The one sentence that changed my definition of humility

 

the one sentence that changed my defintion of humility

Humility is a really annoying word! Let’s face it. Everyone wants to be humble, but you can just never arrive there unless you want to put your very humility at stake.  It’s highly desirable, but never attainable. If you are asked to describe yourself in one word, it’s not like you can say ‘oh yeah man, I’m a really humble person’. Even if you meant well, it won’t come across as humble. As soon as you say you are humble, you’re clearly not.

This poses a problem because in order to be humble, you kind of have to be humble without knowing you are being humble. You have to deny absolutely anything slightly related to pride out of fear of not being humble. It’s almost like we are really focused on not not being humble that we can’t just be humble.

This ‘not not being humble’ business means that we refuse to admit or believe that we are good at stuff, or we can’t accept a compliment from somebody else – somebody else is always the one to thank, we aren’t worthy of your commendations, it was nothing. Too much thinking like this can even lead us to believe that we sincerely aren’t good at anything.

Then we are torn, because we know that God talks about the talents in the Bible, so a fear of being a ‘wretched and worthless servant’ kicked outside drives us to admit that yes, we are good at some stuff and we better get moving rather than hiding it in our socks in a hole in the ground. But we can’t fully believe that we are doing a good job at it.

Aren’t we just lying to ourselves here?

When I was in Uganda, a missionary friend defined humility this way and my mind all but literally starting spinning:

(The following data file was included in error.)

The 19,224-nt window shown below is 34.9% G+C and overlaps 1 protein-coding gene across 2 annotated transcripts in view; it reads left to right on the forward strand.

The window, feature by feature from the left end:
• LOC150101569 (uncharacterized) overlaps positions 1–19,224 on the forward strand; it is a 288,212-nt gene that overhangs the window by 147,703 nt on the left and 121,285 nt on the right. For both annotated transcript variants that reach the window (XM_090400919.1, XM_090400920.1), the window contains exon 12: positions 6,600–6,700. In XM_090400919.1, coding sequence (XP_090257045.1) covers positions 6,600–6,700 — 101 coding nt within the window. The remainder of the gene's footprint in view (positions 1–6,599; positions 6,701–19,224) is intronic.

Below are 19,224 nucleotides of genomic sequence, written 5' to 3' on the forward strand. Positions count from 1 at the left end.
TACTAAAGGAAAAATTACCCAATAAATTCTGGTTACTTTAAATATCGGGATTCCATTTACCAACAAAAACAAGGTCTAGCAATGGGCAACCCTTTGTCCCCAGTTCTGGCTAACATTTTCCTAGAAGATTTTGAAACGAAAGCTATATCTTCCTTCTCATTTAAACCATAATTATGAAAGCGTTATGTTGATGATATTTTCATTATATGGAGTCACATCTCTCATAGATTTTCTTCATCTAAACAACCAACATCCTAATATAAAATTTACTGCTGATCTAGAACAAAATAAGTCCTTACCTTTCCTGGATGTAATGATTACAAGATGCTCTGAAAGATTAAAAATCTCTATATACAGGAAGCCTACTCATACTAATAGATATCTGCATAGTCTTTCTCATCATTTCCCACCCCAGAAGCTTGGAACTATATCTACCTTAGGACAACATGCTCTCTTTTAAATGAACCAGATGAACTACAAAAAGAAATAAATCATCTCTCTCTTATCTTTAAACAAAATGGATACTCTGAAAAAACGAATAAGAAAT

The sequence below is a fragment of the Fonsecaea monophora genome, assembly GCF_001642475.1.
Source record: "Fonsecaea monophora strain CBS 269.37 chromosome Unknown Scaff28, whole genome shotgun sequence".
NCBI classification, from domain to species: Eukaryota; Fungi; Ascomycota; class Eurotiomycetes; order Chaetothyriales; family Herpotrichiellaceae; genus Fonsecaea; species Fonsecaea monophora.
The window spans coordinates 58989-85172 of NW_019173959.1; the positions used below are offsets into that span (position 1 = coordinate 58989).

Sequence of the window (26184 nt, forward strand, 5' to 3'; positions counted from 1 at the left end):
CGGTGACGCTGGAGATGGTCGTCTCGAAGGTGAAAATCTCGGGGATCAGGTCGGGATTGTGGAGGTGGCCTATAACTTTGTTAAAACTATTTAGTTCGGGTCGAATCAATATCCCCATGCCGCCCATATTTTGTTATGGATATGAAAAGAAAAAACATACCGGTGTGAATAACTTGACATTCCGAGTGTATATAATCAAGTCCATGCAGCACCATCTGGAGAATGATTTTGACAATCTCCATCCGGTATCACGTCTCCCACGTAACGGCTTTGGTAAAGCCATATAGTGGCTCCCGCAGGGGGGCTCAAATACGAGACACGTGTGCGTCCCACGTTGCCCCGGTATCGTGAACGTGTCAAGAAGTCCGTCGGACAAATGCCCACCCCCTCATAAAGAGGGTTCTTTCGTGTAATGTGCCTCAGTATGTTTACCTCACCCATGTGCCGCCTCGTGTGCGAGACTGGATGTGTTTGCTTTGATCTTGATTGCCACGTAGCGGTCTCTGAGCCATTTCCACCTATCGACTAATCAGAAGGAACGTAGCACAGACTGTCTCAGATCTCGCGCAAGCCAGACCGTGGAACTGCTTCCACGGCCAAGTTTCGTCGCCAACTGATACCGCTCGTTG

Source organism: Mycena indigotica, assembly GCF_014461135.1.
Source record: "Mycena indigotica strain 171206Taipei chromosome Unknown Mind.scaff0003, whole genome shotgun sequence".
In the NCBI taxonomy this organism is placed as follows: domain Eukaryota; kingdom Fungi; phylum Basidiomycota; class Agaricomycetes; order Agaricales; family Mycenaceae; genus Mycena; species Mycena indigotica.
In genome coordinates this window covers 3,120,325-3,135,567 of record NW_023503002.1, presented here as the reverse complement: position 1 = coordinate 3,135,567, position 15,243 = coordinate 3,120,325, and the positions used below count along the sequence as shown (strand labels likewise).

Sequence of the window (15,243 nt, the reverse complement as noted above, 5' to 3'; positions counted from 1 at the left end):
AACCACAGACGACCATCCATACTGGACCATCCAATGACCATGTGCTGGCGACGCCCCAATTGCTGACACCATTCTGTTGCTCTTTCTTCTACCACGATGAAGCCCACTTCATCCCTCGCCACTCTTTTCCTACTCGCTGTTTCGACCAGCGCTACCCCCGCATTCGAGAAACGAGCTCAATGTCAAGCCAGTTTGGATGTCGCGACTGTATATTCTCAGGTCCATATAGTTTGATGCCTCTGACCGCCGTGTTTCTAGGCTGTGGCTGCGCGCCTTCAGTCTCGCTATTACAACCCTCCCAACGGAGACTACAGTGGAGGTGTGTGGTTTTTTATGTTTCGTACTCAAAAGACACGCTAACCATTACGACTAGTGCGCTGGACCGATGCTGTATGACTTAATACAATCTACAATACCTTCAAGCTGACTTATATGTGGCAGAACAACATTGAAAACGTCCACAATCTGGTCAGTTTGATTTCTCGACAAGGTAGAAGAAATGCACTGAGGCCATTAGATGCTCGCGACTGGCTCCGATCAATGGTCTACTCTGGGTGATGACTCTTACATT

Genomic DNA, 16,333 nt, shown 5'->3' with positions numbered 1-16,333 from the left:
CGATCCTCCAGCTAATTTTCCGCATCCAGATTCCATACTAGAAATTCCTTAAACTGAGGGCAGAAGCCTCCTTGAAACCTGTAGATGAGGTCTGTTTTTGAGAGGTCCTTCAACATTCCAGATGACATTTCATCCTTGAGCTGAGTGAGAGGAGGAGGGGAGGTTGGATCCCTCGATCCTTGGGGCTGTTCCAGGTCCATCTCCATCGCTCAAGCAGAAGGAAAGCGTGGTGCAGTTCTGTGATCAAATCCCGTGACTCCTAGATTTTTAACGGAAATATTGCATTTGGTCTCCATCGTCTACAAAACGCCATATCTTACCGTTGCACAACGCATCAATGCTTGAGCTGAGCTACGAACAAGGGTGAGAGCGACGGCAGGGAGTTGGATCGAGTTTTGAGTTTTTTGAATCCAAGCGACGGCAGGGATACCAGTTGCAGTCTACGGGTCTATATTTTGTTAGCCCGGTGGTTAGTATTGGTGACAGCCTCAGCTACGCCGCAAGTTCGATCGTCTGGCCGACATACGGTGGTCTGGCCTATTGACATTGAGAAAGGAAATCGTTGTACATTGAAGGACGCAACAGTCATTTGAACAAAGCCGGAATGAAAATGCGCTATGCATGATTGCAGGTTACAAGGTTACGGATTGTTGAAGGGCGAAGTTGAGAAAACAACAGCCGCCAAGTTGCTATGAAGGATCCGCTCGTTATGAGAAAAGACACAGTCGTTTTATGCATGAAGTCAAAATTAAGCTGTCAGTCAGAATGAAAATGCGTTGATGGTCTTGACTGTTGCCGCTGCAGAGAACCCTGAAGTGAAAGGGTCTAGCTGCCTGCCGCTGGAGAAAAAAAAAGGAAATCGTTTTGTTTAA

Humility is seeing yourself the way God sees you, no more and no less.

This gives us so much freedom to move!

Of course we are talented, beautiful, capable, and amazing – God made us this way! The Bible says so. Stop avoiding it and face it head on. Let it sink deep inside of you.

You are amazing.

You are beautiful.

You are a masterpiece.

You are talented.

You are free from condemnation and free to live right before God (Romans 6 + 8).

To think anything less is to see yourself less than how God sees you.

On the flip side, to think that you came up with all of this on your own is also more than how God sees you. Never forget where your talent comes from.

But admit it. Shine it. Accept the encouragement from others.

(bonus reading that I read probably before I went to Uganda and has stuck with me ever since then: stop acting like you’re not good at anything…)

Allow yourself to see you the way God sees you, no more and no less.

I honestly still have a lot of pride in my life. I still don’t get humility right. But CS Lewis said it well when he said, ‘true humility is not thinking less of yourself; it is thinking of yourself less. Do not imagine that if you meet a really humble man he will be what most people call “humble” nowadays: he will not be a sort of greasy, smarmy person, who is always telling you that, of course, he is nobody. Probably all you will think about him is that he seemed a cheerful, intelligent chap who took a real interest in what you said to him.’ (Mere Christianity)

I know that the more I believe this definition, the easier it is to love others and let their shortcomings roll off of me, because I’m not clinging to them to give me worth. Why loving people is the opposite of magic barbeque ribs explains this perfectly, so you should go check it out!

If you let yourself believe that you are a beautiful, amazing masterpiece created in God’s loving image, how does that change your life?

Peacin’ out. 😉

Jessica

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